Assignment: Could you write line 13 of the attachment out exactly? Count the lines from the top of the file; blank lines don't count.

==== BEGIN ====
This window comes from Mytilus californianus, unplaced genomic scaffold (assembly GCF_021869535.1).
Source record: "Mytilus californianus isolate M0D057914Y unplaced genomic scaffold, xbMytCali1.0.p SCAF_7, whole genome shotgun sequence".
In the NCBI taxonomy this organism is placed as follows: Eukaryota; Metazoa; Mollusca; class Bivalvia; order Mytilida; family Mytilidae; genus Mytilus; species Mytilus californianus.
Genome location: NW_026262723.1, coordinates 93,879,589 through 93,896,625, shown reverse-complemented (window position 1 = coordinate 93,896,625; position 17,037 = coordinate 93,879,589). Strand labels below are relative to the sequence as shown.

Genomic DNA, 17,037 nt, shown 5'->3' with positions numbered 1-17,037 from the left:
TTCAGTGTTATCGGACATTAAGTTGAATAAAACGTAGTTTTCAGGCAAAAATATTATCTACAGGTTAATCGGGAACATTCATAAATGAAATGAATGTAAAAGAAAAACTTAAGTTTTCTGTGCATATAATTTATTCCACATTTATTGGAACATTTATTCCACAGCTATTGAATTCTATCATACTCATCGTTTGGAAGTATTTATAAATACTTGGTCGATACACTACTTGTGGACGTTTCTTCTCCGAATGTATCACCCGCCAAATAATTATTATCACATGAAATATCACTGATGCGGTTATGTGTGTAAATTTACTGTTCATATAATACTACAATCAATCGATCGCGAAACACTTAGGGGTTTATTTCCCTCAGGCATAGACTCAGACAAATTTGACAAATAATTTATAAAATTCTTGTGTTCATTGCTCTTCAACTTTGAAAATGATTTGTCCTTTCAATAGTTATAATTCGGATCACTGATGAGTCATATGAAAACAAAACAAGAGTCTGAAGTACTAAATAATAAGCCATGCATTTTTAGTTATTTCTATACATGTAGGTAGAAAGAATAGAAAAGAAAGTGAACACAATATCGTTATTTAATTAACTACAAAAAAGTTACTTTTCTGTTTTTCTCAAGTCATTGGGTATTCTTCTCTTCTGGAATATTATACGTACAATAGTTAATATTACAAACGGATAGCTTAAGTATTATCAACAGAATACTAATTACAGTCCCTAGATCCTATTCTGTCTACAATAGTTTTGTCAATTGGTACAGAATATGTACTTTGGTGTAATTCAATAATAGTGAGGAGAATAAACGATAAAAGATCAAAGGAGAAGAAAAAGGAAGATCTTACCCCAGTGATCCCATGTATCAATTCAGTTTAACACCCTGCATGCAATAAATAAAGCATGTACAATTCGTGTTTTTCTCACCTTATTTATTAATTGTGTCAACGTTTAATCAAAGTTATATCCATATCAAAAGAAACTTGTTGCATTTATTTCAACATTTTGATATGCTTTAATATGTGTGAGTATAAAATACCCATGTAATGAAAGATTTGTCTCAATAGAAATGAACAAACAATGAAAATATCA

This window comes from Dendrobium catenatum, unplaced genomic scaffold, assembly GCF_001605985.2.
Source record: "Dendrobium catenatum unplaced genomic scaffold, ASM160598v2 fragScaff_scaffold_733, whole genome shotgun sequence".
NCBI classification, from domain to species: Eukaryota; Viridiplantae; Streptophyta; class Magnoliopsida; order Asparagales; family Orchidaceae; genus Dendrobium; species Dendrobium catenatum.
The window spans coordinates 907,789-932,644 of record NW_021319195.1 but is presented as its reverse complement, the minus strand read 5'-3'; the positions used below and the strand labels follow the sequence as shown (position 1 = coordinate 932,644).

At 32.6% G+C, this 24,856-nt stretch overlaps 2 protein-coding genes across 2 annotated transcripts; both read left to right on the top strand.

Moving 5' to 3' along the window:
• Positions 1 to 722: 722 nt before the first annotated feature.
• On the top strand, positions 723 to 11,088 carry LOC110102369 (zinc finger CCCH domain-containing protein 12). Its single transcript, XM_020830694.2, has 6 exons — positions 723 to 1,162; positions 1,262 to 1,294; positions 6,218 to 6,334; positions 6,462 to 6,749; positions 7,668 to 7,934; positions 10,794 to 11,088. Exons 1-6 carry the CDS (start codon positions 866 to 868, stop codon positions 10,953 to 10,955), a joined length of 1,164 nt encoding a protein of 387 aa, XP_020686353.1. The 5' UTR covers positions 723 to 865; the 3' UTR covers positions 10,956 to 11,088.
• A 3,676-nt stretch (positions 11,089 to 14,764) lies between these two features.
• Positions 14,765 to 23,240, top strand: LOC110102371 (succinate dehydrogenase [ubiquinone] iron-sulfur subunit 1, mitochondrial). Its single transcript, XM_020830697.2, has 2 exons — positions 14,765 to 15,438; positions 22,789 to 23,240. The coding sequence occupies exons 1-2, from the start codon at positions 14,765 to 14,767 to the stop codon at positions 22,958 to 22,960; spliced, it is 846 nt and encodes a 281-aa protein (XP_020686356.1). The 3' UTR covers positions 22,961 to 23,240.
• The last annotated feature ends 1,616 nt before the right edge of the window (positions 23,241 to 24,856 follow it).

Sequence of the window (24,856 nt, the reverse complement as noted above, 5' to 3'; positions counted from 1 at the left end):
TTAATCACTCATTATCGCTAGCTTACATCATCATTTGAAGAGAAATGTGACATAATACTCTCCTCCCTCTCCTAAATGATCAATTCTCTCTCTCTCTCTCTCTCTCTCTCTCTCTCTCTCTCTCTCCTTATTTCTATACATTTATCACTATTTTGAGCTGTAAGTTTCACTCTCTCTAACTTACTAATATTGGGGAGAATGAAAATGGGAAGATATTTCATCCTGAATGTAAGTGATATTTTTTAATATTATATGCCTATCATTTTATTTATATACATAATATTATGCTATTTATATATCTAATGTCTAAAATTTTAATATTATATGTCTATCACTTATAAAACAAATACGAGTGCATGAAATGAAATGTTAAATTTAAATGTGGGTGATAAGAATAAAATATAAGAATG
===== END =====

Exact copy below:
• Positions 1 to 722: 722 nt before the first annotated feature.